The most prominent recent attempt to argue for Lukan Priority is the work of Robert Lindsey. His work, A Hebrew Translation of the Gospel of Mark, is available here, and has been taught & expounded by the organization Jerusalem Perspective.
Lindsey did not intend to become a Synoptic Problem scholar, but stumbled onto a discovery that led him to challenge the consensus of his time. In creating a Hebrew translation of the Gospel of Mark for his congregation, Lindsey (who at the time believed in Markan Priority--like most of us, it's what he was taught) discovered the following patterns:
- Portions of Mark translate well into Hebrew, as if the
original syntax of the material was Hebrew, not Greek. However, this
is very inconsistent, and much of Mark lacks this syntactical
- Luke translates beautifully into Hebrew--better than do any of the other Gospels (Tresmontant came to the same conclusion in The Hebrew Christ), suggesting this is material that was originally composed in Hebrew, and has been translated carefully into a Greek that preserves the Hebrew sentence structure
- Portions of Matthew translate into Hebrew about as well as Luke does, but the portions of Matthew that overlap with Mark follow essentially the same pattern Mark does (see #1)
The Historic Present
Mark regularly employs the "historic present"; he'll talk about the past and say things like "they were saying", whereas Matthew & Luke more often use the customary "they said". This is a noteworthy stylistic feature of Mark (often lost in translation if not read in Greek) that occasionally shows up in the other Gospels.
Lindsey concluded that Luke's editorial practice makes no sense if Luke is drawing material from Mark, but Mark's preference for the historic present is explicable if Mark is drawing material from Luke. Luke isn't afraid to use the historic present--he does so a number of times--but he almost never does so in places where Mark does. If Luke came after Mark, that would mean Luke methodically edited out Mark's historic present almost every single time, but then introduced it himself in other passages.
Mark, on the other hand, could have added this feature--it was just one of his personal mannerisms--but didn't copy every story in Luke (Mark is much shorter than Luke), so sometimes Mark didn't include Luke's historic present because it's found in a story that Mark didn't use.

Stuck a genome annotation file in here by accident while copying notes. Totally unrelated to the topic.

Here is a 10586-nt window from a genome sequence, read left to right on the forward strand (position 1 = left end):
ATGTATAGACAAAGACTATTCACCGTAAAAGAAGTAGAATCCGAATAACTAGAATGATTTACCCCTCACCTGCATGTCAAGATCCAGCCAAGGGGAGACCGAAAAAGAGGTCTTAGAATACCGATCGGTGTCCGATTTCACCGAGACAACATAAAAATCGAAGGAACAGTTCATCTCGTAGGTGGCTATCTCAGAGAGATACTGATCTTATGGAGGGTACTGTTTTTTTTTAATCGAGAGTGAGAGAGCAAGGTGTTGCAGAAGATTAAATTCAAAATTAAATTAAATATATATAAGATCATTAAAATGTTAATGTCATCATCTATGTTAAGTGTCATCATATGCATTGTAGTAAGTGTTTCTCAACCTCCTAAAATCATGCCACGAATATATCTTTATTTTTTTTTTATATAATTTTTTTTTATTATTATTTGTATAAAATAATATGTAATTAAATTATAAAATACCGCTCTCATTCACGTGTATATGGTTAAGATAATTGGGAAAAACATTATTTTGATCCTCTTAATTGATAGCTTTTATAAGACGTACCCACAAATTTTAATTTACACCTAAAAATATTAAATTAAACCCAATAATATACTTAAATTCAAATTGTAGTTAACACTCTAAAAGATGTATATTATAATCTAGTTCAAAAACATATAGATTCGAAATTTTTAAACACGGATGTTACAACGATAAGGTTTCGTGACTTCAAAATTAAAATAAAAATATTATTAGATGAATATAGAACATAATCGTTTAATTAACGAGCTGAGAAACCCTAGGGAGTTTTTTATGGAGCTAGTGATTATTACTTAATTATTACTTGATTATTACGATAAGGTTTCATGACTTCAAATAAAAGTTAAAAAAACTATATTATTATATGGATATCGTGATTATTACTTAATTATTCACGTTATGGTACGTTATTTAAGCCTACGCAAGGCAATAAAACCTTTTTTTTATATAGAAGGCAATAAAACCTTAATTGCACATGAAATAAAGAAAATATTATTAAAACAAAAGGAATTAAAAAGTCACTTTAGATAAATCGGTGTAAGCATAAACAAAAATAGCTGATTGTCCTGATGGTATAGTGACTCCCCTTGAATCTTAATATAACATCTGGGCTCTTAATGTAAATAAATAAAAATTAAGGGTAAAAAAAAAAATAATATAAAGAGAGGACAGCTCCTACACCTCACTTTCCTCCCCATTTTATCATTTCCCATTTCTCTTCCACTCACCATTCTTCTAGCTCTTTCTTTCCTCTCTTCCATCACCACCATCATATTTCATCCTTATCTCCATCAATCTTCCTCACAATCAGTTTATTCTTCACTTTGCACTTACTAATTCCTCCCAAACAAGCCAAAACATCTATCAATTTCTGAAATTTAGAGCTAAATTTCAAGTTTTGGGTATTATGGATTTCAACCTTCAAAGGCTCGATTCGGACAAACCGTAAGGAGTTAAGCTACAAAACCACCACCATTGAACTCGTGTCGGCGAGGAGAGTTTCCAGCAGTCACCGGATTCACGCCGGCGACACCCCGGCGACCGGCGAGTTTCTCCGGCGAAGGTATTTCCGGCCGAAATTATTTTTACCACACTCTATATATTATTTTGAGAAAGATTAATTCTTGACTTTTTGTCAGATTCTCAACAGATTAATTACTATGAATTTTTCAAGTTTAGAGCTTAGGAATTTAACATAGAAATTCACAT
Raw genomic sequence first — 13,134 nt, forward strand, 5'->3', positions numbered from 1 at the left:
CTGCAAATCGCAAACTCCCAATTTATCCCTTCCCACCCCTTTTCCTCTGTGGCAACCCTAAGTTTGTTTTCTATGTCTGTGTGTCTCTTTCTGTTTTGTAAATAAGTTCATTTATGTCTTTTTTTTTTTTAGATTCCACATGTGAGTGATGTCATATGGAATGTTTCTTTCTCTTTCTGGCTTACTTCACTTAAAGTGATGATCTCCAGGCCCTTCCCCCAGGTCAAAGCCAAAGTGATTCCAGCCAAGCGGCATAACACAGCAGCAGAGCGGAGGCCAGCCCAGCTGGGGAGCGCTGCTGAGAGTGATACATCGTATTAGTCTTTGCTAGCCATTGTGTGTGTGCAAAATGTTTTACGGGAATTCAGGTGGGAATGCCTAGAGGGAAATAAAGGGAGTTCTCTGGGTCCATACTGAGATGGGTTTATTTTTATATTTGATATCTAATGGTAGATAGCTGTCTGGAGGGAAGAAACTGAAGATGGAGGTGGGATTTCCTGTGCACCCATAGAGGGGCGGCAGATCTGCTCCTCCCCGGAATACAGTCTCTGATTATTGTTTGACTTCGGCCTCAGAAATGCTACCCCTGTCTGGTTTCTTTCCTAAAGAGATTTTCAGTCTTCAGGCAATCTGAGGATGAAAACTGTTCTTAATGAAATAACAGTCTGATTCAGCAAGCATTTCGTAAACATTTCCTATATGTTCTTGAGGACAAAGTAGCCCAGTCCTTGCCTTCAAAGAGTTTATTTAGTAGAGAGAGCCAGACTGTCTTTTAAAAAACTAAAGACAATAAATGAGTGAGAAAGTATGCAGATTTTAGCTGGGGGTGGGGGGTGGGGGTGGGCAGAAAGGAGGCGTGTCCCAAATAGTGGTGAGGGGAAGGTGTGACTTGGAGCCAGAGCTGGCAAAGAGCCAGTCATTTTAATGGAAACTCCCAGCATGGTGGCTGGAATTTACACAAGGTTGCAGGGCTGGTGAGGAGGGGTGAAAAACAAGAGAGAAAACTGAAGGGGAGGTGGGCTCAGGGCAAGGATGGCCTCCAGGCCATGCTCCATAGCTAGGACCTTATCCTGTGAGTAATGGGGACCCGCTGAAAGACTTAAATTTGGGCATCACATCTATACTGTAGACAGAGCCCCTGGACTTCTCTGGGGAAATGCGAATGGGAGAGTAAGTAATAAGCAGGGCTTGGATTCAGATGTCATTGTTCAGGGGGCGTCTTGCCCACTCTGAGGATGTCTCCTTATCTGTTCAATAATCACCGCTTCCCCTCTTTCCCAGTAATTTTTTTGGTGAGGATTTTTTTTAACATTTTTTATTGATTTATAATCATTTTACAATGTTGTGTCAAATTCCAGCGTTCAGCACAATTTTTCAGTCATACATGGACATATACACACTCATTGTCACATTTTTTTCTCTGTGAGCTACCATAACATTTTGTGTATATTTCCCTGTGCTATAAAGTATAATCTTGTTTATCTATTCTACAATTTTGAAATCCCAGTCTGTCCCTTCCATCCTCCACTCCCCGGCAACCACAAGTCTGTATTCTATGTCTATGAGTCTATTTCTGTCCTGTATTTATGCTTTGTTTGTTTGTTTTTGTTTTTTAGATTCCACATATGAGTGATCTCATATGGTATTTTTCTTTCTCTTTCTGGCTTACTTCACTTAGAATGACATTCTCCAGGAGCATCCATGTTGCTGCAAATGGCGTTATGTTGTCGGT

Lindsey suggested the existence of several hypothetical documents to get the material from the eyewitnesses to the first (surviving) Gospel. He further suggested that the incredibly Hebraic nature of Luke's Greek is best explained by Luke writing prior to Matthew & Mark--Luke's material is closer to the source and more original--than it is by Luke having consciously edited back into a Hebrew style after reading Greek Mark.
Lindsey's hypothesis puts Mark 2nd, reliant upon Luke and a hypothetical source, and Matthew 3rd, reliant upon Mark and a hypothetical source. In this way the less Hebraic-Greek of Mark influences Matthew, but in places where there was no Mark to follow, Matthew is more faithful to the Hebraic structure of his other source.
Lindsey's hypothesis has the advantage of working with the Semitic nature of the material in a way that most hypotheses on the Synoptic Problem ignore--by conducting all comparisons in Greek. Hebrew scholars like Lindsey, Tresmontant, and Carmignac have adeptly pointed out Hebrew structure in the Gospels that is not well-explained by oral hypotheses or existing source-criticism consensus.
A more thorough review of Lindsey's hypothesis is presented on YouTube here by the Jerusalem Perspective, as taught by his student Halvor Ronning.
My own work on the Synoptic Problem builds upon that of Lindsey, but applies the evidence of the Hebrew language without the need to appeal to hypothetical documents (it also comes out against Lukan Priority).